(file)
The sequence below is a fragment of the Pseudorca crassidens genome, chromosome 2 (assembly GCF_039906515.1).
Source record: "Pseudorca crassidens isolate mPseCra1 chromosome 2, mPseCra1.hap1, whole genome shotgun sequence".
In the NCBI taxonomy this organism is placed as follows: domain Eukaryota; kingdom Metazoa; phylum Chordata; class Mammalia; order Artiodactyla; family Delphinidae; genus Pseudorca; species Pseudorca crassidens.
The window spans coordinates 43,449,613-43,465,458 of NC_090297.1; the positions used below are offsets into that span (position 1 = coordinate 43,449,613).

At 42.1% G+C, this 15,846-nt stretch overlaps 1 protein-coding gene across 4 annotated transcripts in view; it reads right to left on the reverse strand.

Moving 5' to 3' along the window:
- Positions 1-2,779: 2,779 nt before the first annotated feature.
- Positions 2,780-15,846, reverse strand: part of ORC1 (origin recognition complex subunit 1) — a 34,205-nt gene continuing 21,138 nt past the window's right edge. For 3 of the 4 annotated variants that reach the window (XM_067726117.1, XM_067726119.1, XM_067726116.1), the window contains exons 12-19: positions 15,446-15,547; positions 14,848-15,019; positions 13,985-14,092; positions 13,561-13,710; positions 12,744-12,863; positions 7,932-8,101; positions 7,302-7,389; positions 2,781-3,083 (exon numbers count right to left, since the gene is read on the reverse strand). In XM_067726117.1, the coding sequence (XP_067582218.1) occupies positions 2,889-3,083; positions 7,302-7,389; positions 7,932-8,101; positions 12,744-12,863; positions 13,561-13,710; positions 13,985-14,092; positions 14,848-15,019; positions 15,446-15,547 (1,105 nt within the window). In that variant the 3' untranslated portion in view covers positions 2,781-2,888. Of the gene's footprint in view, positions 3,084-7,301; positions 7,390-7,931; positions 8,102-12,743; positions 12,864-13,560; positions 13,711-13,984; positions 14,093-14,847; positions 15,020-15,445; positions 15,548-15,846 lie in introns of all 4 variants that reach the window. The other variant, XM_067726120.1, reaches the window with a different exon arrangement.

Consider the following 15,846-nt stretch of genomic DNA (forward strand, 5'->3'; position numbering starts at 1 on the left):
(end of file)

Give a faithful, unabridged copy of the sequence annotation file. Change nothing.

The sequence below is a fragment of the Pseudorca crassidens genome, chromosome 2 (assembly GCF_039906515.1).
Source record: "Pseudorca crassidens isolate mPseCra1 chromosome 2, mPseCra1.hap1, whole genome shotgun sequence".
In the NCBI taxonomy this organism is placed as follows: domain Eukaryota; kingdom Metazoa; phylum Chordata; class Mammalia; order Artiodactyla; family Delphinidae; genus Pseudorca; species Pseudorca crassidens.
The window spans coordinates 43,449,613-43,465,458 of NC_090297.1; the positions used below are offsets into that span (position 1 = coordinate 43,449,613).

At 42.1% G+C, this 15,846-nt stretch overlaps 1 protein-coding gene across 4 annotated transcripts in view; it reads right to left on the reverse strand.

Moving 5' to 3' along the window:
- Positions 1-2,779: 2,779 nt before the first annotated feature.
- Positions 2,780-15,846, reverse strand: part of ORC1 (origin recognition complex subunit 1) — a 34,205-nt gene continuing 21,138 nt past the window's right edge. For 3 of the 4 annotated variants that reach the window (XM_067726117.1, XM_067726119.1, XM_067726116.1), the window contains exons 12-19: positions 15,446-15,547; positions 14,848-15,019; positions 13,985-14,092; positions 13,561-13,710; positions 12,744-12,863; positions 7,932-8,101; positions 7,302-7,389; positions 2,781-3,083 (exon numbers count right to left, since the gene is read on the reverse strand). In XM_067726117.1, the coding sequence (XP_067582218.1) occupies positions 2,889-3,083; positions 7,302-7,389; positions 7,932-8,101; positions 12,744-12,863; positions 13,561-13,710; positions 13,985-14,092; positions 14,848-15,019; positions 15,446-15,547 (1,105 nt within the window). In that variant the 3' untranslated portion in view covers positions 2,781-2,888. Of the gene's footprint in view, positions 3,084-7,301; positions 7,390-7,931; positions 8,102-12,743; positions 12,864-13,560; positions 13,711-13,984; positions 14,093-14,847; positions 15,020-15,445; positions 15,548-15,846 lie in introns of all 4 variants that reach the window. The other variant, XM_067726120.1, reaches the window with a different exon arrangement.

Consider the following 15,846-nt stretch of genomic DNA (forward strand, 5'->3'; position numbering starts at 1 on the left):